TULSA, Oklahoma - Oklahoma Teachers are still feeling the pain of large class sizes and their colleagues leaving for teaching positions in other states.

That's why some Oklahoma Lawmakers are proposing new legislation to help fix the teaching pipeline in our state.

Studies have shown that the teachers who are most likely to stay in the state are the ones who were raised here, went to school here, they were given contracts to teach here in Oklahoma classrooms.

Now some legislators hope to create legislation to reward teachers for doing just that.

"The walkout was never about a raise, it was about respect for education and that’s why the educator legislators are going have to fight to keep education at the forefront of the debate,” said House District 77 Representative John Waldron.

Former Booker T. Washington High School teacher, John Waldron was one of several educators who decided to run for office to help to change the fate of public education in Oklahoma.

The Legislative Education Advocacy Plan or LEAP is still in the works, but Representative John Waldron says the essential principles are clear and based on the concept that the teacher pipeline is the keystone of education reform and restoration.

Because despite the pay raises, many teachers are still leaving to teach in other states.

"The other states know we have great people here and we produce great teachers so they hire them, and we should be building our own teaching corp out of our own communities to teach our kids,” said Waldron.

In August, Oklahoma Educators met at the University of Tulsa to discuss the growing number of emergency certified teachers across the state.

They wanted to work on coming up with ways to entice students studying education to stay and teach in Oklahoma classrooms, like reimbursing the cost of teaching exams, having paid internship programs and even paying off student loans.

"The numbers tell us that the people who are most likely to serve to teach children and even the children of those children are the career educators who come out of Oklahoma colleges and universities,” said Waldron.

But they also don't want to forget about those already teaching in the classrooms.

Representative Waldron says he and his colleagues hope to take a closer look at some of the burdens teachers face, like the cost of insurance.

"Teachers should be able to carry their spouses and dependents on their insurance the same as other state employees, right now that takes a big chunk out of their paychecks,” said Waldron.

Because the future of Oklahoma's children is at stake.

"We never really were about the money, but we do need to be able to raise families and we need to feel like we are being effective in the classroom,” said Waldron. “I think Oklahoma needs to send the message that it’s okay to be a teacher again in Oklahoma.”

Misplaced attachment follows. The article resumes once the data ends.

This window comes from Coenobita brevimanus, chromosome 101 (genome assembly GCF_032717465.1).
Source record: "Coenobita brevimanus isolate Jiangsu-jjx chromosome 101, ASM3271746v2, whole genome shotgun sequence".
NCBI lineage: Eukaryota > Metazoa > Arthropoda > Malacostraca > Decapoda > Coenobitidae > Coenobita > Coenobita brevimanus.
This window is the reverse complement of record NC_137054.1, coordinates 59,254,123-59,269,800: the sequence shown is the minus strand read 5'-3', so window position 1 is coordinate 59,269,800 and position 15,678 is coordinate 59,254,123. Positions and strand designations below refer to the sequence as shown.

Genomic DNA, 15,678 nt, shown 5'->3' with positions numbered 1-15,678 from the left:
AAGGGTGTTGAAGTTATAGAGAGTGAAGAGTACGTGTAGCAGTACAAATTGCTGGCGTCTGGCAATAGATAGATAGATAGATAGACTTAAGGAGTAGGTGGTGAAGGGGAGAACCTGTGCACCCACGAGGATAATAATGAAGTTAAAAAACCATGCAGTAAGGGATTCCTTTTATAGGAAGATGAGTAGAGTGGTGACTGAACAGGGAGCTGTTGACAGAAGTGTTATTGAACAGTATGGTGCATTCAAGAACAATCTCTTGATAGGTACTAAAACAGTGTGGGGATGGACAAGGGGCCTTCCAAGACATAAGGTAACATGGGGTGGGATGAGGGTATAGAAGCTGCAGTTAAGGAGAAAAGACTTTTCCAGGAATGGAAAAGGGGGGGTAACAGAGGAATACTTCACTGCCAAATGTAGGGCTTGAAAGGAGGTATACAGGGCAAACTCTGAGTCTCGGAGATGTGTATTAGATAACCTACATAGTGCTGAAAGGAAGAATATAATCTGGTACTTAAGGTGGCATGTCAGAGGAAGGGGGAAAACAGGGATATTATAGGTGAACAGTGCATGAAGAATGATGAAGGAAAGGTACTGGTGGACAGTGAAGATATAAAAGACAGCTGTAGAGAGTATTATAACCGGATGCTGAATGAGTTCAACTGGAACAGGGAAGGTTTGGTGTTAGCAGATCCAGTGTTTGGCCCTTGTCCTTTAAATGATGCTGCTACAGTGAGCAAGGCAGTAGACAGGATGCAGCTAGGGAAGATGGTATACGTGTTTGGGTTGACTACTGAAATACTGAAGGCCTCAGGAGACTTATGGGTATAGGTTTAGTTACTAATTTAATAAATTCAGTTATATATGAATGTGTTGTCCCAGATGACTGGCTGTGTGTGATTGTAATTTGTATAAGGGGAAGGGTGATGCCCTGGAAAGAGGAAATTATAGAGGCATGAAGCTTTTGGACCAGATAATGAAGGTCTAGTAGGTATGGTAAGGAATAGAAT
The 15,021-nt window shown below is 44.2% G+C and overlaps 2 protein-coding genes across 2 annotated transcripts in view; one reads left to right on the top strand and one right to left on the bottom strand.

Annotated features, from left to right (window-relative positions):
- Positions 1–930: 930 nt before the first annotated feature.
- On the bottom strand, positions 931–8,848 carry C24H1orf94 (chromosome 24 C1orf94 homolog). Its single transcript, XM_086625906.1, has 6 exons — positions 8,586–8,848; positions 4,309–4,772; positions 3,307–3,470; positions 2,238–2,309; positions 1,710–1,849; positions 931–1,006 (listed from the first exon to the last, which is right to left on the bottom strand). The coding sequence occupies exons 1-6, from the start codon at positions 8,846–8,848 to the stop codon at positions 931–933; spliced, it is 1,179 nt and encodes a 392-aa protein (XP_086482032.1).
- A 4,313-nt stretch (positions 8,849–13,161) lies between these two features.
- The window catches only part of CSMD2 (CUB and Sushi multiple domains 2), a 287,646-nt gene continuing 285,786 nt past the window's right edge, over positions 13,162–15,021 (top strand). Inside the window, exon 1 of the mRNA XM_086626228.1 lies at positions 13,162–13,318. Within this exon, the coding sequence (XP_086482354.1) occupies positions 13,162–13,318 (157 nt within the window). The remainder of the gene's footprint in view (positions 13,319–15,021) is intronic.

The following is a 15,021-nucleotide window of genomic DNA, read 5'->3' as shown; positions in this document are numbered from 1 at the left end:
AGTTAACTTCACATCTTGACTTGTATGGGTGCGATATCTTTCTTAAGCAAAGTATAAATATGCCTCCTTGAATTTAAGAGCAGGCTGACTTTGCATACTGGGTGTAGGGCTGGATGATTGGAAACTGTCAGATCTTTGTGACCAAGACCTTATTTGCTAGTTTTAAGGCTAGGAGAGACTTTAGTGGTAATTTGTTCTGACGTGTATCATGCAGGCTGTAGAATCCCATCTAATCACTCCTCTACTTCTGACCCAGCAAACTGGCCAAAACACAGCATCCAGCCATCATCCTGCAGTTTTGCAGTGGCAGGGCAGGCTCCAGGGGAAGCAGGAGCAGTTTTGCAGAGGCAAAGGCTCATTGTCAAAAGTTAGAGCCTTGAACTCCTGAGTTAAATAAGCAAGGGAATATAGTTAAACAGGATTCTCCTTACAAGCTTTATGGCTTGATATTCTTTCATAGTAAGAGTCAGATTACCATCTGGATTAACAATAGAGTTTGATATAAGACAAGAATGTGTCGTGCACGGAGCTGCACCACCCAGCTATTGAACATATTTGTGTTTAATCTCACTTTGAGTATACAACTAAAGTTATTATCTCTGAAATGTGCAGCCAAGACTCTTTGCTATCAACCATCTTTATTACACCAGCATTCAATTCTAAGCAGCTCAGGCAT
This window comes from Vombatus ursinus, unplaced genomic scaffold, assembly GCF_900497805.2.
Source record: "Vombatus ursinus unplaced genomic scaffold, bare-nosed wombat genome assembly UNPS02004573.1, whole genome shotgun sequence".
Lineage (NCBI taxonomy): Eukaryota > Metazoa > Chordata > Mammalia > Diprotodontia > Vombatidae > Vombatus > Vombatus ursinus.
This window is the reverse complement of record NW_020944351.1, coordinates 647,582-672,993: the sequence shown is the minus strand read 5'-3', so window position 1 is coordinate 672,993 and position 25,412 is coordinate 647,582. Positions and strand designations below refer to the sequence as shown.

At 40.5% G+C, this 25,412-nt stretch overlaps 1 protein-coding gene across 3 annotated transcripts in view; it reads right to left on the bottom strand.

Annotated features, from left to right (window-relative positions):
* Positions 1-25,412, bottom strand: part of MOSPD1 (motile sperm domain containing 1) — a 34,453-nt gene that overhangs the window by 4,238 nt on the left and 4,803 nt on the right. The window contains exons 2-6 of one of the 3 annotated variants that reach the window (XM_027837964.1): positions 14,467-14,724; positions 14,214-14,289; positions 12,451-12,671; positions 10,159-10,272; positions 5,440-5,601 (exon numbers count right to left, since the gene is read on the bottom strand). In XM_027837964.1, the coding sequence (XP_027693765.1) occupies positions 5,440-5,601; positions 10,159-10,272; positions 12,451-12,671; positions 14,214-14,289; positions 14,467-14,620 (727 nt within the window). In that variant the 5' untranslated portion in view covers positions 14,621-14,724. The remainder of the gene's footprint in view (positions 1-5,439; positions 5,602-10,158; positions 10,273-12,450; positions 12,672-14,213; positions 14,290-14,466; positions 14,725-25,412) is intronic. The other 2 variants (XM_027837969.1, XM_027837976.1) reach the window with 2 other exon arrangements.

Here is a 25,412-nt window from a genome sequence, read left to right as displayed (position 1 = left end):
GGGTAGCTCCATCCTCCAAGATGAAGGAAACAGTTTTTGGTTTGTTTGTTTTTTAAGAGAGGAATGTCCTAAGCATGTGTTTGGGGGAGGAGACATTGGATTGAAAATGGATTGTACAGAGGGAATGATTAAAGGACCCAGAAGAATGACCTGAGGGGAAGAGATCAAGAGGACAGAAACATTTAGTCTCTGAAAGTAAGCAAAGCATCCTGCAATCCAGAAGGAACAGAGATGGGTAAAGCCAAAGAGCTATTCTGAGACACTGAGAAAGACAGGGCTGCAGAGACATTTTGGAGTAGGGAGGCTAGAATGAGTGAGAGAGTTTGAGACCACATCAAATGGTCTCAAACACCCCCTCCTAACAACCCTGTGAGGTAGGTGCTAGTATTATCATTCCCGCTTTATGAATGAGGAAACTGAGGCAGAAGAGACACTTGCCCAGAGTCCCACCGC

Some other reforms include:

• Test reimbursement or waiver for all certified teachers taking their teaching exams, if they hold a contract to teach at a Title I school.
• Fully funded paid internship programs for students in accredited OK colleges and universities working for a semester in Title I schools. Internships would be paid by the state at a flat rate on par with the existing program at OU.
• Replacement of chronic absenteeism with teacher retention and/or a measure of building climate on the A-F report card.
• Where school districts have a step 0, new teachers certified by an accredited college or university would enter at step 1.
• Counting of all of the years of experience in out-of-state public schools on the state and local pay scale, when teachers are hired from out of state.
• Full funding of NBCT stipends by guaranteed legislative appropriation.
• Funding of 1017 classroom size limits by legislative appropriation.
• Insurance relief for educators by placing them on state plans that pay a greater share for spouses and children.
• Forgiveness of student loans for graduates of accredited college and university certification programs for teachers in Title I schools at a rate of 20% of the loan each year up to 5 years in the Title I school.
• Reduction of burdens and mandates on teacher PD and planning, including 250 minutes planning time for all teachers/week, requiring access to collaborative time. Limitations on the ability of administrators and districts to impinge on this time.
• Implementation of play-based standards in pre-k to 3rd grade to emphasize the importance of movement, creative expression, exploration, socialization, art, and music.
• Recognition of the importance of art education
• Barring of use of non-certified personnel as teacher coaches and/or evaluators.

The deadline for legislators to introduce new bills is January 16th and the first day back for the legislature is February 3rd. Again, this is proposed legislation.